So, as someone who has worked on real-world applications of document
models from pre-SGML days, including full scale IETMs, data conversion,
document modelling, and large scale modular documentation, has a
large amount of experience regarding multilingual markup and management,
has 16+ years as a software engineer, and who has at least a reasonable
understanding of RDF, I consider the present solution to be the most
optimal -- all things considered.

No, it's not perfect. Things rarely are.

I'll say no more on this topic, unless the WG decides to vote on
reopening this issue. Until then, I'll not devote any more time to it.

Regards,

Patrick

--

Patrick Stickler
Nokia, Finland
patrick.stickler@nokia.com



> -----Original Message-----
> From: ext pat hayes [mailto:phayes@ihmc.us]
> Sent: 04 July, 2003 03:02
> To: w3c-rdfcore-wg@w3.org; Martin Duerst
> Subject: XML observation
> 
> 
> 
> Thinking about the issue we have been discussing, it occurs to me 
> that XML has been holding a tiger by the tail and is now getting 
> bitten, and this debate is a symptom of that.
> 
> XML started life as a generalized text-markup system, and for that 
> purpose it is wonderful. But it has been touted and used as something 
> much more that just text markup: it has been announced as a kind of 
> universal solvent for transmitting any kind of structure, a universal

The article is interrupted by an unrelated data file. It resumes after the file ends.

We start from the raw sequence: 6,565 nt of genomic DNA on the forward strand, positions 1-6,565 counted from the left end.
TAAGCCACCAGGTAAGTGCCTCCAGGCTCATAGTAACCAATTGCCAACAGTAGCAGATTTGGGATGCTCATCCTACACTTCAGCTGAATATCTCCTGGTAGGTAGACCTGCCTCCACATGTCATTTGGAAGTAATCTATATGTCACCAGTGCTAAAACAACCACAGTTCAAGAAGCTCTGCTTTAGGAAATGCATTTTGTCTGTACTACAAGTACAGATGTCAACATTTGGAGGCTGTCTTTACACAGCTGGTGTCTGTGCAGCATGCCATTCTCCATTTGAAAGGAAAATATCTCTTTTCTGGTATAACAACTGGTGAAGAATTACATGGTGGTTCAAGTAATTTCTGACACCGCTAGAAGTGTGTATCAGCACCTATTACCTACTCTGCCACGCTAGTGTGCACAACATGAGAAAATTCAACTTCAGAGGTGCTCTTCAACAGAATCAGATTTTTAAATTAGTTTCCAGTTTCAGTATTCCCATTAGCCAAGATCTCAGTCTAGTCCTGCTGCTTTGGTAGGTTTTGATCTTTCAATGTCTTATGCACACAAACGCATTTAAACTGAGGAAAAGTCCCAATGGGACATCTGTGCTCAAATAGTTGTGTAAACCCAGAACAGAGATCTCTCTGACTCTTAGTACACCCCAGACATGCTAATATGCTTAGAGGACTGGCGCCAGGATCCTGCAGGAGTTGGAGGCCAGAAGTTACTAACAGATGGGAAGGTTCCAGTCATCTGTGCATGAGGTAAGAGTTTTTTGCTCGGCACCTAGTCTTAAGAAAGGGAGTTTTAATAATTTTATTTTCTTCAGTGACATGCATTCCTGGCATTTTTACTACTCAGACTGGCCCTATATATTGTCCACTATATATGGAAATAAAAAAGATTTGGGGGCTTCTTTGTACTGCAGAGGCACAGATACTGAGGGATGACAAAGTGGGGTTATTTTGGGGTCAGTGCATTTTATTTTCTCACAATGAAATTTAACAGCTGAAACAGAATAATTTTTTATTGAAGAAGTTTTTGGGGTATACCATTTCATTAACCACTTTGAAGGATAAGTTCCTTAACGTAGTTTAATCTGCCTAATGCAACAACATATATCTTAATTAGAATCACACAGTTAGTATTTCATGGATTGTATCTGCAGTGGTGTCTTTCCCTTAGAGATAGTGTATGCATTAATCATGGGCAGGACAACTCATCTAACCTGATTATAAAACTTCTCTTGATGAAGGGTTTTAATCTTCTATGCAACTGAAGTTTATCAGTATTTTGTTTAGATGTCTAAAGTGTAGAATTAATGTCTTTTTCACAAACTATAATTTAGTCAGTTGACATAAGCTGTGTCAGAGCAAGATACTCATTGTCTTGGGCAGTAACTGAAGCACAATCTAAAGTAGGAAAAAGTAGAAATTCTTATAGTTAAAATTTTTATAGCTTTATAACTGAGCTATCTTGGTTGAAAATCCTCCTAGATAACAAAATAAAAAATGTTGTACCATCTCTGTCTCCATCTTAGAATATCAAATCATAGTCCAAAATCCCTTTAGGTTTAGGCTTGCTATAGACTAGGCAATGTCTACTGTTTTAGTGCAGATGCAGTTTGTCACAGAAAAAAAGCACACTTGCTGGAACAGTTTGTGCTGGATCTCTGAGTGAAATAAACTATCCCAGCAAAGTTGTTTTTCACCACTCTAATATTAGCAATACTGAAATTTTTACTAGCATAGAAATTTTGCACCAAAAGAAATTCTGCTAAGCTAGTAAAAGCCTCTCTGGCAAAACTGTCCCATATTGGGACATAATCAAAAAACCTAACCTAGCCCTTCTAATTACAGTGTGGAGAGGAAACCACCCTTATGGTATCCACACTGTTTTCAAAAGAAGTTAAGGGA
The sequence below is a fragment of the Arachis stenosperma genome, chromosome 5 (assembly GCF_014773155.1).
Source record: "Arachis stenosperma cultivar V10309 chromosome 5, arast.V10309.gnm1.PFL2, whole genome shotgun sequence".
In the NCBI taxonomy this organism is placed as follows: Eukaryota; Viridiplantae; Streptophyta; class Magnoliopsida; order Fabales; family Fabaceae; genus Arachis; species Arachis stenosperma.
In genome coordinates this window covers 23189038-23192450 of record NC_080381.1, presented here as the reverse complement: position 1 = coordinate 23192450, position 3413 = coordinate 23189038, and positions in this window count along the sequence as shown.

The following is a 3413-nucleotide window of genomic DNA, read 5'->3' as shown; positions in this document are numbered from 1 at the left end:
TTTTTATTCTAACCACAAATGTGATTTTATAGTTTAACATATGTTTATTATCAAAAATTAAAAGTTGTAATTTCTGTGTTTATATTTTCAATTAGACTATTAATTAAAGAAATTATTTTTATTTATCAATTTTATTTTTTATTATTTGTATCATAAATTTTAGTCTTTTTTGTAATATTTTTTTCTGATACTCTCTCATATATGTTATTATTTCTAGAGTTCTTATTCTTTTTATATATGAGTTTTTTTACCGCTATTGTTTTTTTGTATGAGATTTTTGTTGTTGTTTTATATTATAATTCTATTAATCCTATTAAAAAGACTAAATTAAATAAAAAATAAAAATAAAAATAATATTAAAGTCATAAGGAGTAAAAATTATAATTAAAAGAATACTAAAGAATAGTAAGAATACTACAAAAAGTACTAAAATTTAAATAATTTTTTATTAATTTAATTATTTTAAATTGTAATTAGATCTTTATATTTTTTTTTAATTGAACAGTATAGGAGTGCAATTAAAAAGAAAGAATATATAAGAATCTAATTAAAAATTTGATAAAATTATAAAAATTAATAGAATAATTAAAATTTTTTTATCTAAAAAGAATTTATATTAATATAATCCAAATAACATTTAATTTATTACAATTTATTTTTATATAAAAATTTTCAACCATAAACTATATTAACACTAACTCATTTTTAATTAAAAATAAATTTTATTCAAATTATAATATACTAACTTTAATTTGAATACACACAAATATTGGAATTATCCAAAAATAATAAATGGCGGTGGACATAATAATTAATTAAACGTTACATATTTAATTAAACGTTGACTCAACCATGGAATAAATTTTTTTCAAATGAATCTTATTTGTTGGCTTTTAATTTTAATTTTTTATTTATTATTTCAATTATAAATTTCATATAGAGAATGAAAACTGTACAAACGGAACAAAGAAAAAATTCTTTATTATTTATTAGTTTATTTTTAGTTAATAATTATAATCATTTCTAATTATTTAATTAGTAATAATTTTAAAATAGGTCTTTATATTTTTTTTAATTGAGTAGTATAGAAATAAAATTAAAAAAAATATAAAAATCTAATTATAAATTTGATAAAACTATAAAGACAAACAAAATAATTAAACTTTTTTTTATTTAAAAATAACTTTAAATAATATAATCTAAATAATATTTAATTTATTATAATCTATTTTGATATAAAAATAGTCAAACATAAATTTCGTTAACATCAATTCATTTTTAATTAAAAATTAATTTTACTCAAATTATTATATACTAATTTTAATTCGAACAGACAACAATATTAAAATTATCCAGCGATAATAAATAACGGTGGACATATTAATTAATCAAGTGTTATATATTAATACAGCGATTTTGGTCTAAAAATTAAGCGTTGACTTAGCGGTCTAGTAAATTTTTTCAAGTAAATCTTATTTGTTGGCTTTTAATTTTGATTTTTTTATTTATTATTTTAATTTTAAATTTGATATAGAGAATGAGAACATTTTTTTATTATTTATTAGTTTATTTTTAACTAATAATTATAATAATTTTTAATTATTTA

> general-purpose structure-description system. Unfortunately, several 
> of its features (most notably the restriction of attribute values to 
> strings, cf http://www.waterlang.org/doc/trouble_with_xml.htm) are 
> clearly serious design faults when seen from this more general point 
> of view.  But more to the present point, the use of a *language* to 
> describe structures requires us to clearly distinguish the text of 
> the description from the thing - the structure - being described. 
> Making a distinction like this is so second-nature to programmers, 
> mathematicians, logicians and linguists - in fact anyone who uses 
> technical languages professionally - that it takes a while in dealing 
> with XML to realize that XML conspicuously fails to make it, and that 
> in fact that the entire design of XML is predicated on denying it. 
> XML documents describe structure by *displaying* it, in effect: they 
> *are* the structure they describe. And of course this is entirely 
> appropriate for a markup language: it is the very essence of markup 
> that the markup *labels* the text it is the markup 'of'.
> 
> To put the same point another way, markup is inherently indexical: 
> what it means depends on where it is. If you write <title>The Way 
> Things Were</title>, what the enclosing markup says, in effect, is: 
> 'THIS enclosed text is a title'.  The same piece of markup 
> surrounding some other piece of text will implicitly refer to that 
> other piece: its meaning - what it is talking *about* - depends on